Architecture of ancient Greece

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Architecture was extinct in Greece from the end of the Mycenaean period (about 1200 BC) to the 7th century BC, when plebeian life and prosperity recovered to a point where public building could be undertaken. But since many Greek buildings in the colonization period (8th - 6th century BC), were made of wood or mud-brick or clay, nothing remains of them except for a few ground-plans, and almost no written sources on early architecture or descriptions of these embryonic buildings exist.

Common materials of Greek architecture were wood, used for supports and roof beams; plaster, used for sinks and bathtubs; unbaked brick, used for walls, especially for private homes; limestone and marble, used for columns, walls, and upper portions of temples and public buildings; terracotta, used for roof tiles and ornaments; and metals, especially bronze, used for decorative details. Architects of the Archaic and Classical periods used these building materials to construct five simple types of buildings: religious, civic, domestic, funerary, or recreational themes.



Most of our knowledge of Greek architecture is of the late archaic period (550 - 500 BC), the Periclean age (450 - 430 BC), and the early to pure classical period (430 - 400 BC). Greek examples are considered alongside Hellenistic and Roman periods (since Roman architecture heavily influenced by Greek), and late written sources such as Vitruvius (1st century). This results in a strong bias towards temples, the only buildings which survive in large numbers.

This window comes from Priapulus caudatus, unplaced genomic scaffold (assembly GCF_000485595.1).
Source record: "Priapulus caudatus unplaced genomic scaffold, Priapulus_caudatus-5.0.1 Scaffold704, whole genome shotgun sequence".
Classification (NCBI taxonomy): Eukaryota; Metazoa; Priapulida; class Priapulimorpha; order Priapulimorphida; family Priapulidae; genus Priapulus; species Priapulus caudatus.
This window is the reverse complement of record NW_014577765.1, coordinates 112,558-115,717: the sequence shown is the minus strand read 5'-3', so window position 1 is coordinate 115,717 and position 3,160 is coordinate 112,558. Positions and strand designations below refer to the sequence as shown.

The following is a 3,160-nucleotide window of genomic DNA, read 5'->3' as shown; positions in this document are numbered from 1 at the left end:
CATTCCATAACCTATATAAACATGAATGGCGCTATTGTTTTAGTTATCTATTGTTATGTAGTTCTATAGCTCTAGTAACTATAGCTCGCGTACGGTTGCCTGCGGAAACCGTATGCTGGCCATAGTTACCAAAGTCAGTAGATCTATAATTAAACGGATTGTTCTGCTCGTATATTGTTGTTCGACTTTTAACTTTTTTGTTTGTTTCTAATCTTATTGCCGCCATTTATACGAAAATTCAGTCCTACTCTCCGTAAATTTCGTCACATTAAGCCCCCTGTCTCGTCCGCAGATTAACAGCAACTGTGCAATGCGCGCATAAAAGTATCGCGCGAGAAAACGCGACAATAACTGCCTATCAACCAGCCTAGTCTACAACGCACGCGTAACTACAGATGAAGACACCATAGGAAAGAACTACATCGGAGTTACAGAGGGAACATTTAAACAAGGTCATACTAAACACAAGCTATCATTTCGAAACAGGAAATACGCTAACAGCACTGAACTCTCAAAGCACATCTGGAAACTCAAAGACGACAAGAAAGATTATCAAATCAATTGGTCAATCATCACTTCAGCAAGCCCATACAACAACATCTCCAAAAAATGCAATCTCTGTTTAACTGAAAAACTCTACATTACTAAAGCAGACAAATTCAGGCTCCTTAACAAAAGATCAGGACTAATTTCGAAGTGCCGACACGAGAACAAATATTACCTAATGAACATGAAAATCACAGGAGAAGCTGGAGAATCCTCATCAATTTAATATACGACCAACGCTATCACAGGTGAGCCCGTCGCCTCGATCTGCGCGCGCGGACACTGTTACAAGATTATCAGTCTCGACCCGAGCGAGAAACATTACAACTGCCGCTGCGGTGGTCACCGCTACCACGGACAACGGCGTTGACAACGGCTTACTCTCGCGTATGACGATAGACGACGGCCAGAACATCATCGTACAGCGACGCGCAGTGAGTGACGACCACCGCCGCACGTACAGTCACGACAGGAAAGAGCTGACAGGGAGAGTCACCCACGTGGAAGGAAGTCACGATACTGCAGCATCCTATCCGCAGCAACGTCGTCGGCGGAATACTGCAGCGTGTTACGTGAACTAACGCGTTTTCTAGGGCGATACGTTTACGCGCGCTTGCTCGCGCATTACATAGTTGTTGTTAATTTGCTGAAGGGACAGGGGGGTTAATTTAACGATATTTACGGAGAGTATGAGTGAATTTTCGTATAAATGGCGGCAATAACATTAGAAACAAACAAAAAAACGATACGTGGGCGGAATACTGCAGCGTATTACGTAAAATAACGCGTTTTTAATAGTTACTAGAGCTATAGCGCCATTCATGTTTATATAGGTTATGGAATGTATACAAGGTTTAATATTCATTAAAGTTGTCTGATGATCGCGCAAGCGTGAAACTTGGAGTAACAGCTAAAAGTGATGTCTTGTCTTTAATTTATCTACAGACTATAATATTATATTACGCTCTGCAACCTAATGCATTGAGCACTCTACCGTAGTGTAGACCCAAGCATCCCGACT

Like Greek painting and sculpture, Greek Architecture in the first half of classical antiquity was not "art for art's sake" in the modern sense. The architect was a craftsman employed by the state or a wealthy private client. No distinction was made between the architect and the building contractor. The architect designed the building, hired the laborers and craftsmen who built it, and was responsible for both its budget and its timely completion. He did not enjoy any of the lofty status accorded to modern architects of public buildings. Even the names of architects are not known before the 5th century. An architect like Iktinos, who designed the Parthenon, who would today be seen as a genius, was treated in his lifetime as no more than a very valuable master tradesman.

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